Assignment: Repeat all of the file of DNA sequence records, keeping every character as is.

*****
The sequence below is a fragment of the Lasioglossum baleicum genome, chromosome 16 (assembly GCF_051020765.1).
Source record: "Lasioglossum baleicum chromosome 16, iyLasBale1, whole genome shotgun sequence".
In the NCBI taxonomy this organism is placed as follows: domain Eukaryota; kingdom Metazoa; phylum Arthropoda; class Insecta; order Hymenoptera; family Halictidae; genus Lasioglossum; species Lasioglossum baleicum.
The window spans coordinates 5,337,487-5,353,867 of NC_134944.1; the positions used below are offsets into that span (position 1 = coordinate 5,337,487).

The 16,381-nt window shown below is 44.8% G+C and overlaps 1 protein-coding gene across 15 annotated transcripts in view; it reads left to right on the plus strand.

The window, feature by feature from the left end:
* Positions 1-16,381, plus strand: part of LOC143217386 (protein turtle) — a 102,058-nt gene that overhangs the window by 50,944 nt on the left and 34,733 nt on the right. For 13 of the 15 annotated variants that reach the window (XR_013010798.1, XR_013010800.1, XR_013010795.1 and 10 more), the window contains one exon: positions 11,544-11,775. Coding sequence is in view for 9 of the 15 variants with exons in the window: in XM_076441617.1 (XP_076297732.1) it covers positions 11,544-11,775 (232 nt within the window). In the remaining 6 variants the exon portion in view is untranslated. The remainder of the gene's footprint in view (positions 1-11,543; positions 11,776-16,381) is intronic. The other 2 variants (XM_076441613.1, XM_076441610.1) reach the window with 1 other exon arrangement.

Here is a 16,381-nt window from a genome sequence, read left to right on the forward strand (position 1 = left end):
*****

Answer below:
The sequence below is a fragment of the Lasioglossum baleicum genome, chromosome 16 (assembly GCF_051020765.1).
Source record: "Lasioglossum baleicum chromosome 16, iyLasBale1, whole genome shotgun sequence".
In the NCBI taxonomy this organism is placed as follows: domain Eukaryota; kingdom Metazoa; phylum Arthropoda; class Insecta; order Hymenoptera; family Halictidae; genus Lasioglossum; species Lasioglossum baleicum.
The window spans coordinates 5,337,487-5,353,867 of NC_134944.1; the positions used below are offsets into that span (position 1 = coordinate 5,337,487).

The 16,381-nt window shown below is 44.8% G+C and overlaps 1 protein-coding gene across 15 annotated transcripts in view; it reads left to right on the plus strand.

The window, feature by feature from the left end:
* Positions 1-16,381, plus strand: part of LOC143217386 (protein turtle) — a 102,058-nt gene that overhangs the window by 50,944 nt on the left and 34,733 nt on the right. For 13 of the 15 annotated variants that reach the window (XR_013010798.1, XR_013010800.1, XR_013010795.1 and 10 more), the window contains one exon: positions 11,544-11,775. Coding sequence is in view for 9 of the 15 variants with exons in the window: in XM_076441617.1 (XP_076297732.1) it covers positions 11,544-11,775 (232 nt within the window). In the remaining 6 variants the exon portion in view is untranslated. The remainder of the gene's footprint in view (positions 1-11,543; positions 11,776-16,381) is intronic. The other 2 variants (XM_076441613.1, XM_076441610.1) reach the window with 1 other exon arrangement.

Here is a 16,381-nt window from a genome sequence, read left to right on the forward strand (position 1 = left end):